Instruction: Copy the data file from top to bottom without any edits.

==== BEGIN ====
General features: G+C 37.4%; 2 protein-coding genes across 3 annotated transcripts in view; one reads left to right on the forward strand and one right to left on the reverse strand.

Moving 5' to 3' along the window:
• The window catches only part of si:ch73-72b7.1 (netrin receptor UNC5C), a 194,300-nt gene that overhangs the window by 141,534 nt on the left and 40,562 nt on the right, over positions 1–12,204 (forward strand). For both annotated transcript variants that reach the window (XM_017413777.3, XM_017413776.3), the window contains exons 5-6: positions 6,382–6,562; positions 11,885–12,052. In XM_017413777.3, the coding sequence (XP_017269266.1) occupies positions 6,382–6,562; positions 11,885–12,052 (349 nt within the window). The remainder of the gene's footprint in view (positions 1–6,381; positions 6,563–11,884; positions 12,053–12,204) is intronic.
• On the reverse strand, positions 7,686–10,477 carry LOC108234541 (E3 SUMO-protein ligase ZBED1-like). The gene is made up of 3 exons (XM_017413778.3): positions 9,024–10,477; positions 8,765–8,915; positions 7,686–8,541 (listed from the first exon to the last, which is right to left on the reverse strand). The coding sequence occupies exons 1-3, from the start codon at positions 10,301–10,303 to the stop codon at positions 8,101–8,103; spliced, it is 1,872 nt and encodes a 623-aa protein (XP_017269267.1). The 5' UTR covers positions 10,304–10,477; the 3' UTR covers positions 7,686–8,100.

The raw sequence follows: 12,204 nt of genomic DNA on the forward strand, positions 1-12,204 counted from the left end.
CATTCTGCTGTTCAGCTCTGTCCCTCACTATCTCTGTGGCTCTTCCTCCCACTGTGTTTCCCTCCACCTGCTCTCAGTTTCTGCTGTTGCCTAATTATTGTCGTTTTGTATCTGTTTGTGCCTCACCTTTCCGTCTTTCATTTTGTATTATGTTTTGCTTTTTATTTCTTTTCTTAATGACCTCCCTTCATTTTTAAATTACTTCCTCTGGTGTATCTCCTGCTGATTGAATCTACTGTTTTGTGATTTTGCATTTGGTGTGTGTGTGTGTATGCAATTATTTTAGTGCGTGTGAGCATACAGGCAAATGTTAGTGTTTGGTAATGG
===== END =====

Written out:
General features: G+C 37.4%; 2 protein-coding genes across 3 annotated transcripts in view; one reads left to right on the forward strand and one right to left on the reverse strand.

Moving 5' to 3' along the window:
• The window catches only part of si:ch73-72b7.1 (netrin receptor UNC5C), a 194,300-nt gene that overhangs the window by 141,534 nt on the left and 40,562 nt on the right, over positions 1–12,204 (forward strand). For both annotated transcript variants that reach the window (XM_017413777.3, XM_017413776.3), the window contains exons 5-6: positions 6,382–6,562; positions 11,885–12,052. In XM_017413777.3, the coding sequence (XP_017269266.1) occupies positions 6,382–6,562; positions 11,885–12,052 (349 nt within the window). The remainder of the gene's footprint in view (positions 1–6,381; positions 6,563–11,884; positions 12,053–12,204) is intronic.
• On the reverse strand, positions 7,686–10,477 carry LOC108234541 (E3 SUMO-protein ligase ZBED1-like). The gene is made up of 3 exons (XM_017413778.3): positions 9,024–10,477; positions 8,765–8,915; positions 7,686–8,541 (listed from the first exon to the last, which is right to left on the reverse strand). The coding sequence occupies exons 1-3, from the start codon at positions 10,301–10,303 to the stop codon at positions 8,101–8,103; spliced, it is 1,872 nt and encodes a 623-aa protein (XP_017269267.1). The 5' UTR covers positions 10,304–10,477; the 3' UTR covers positions 7,686–8,100.

The raw sequence follows: 12,204 nt of genomic DNA on the forward strand, positions 1-12,204 counted from the left end.
CATTCTGCTGTTCAGCTCTGTCCCTCACTATCTCTGTGGCTCTTCCTCCCACTGTGTTTCCCTCCACCTGCTCTCAGTTTCTGCTGTTGCCTAATTATTGTCGTTTTGTATCTGTTTGTGCCTCACCTTTCCGTCTTTCATTTTGTATTATGTTTTGCTTTTTATTTCTTTTCTTAATGACCTCCCTTCATTTTTAAATTACTTCCTCTGGTGTATCTCCTGCTGATTGAATCTACTGTTTTGTGATTTTGCATTTGGTGTGTGTGTGTGTATGCAATTATTTTAGTGCGTGTGAGCATACAGGCAAATGTTAGTGTTTGGTAATGG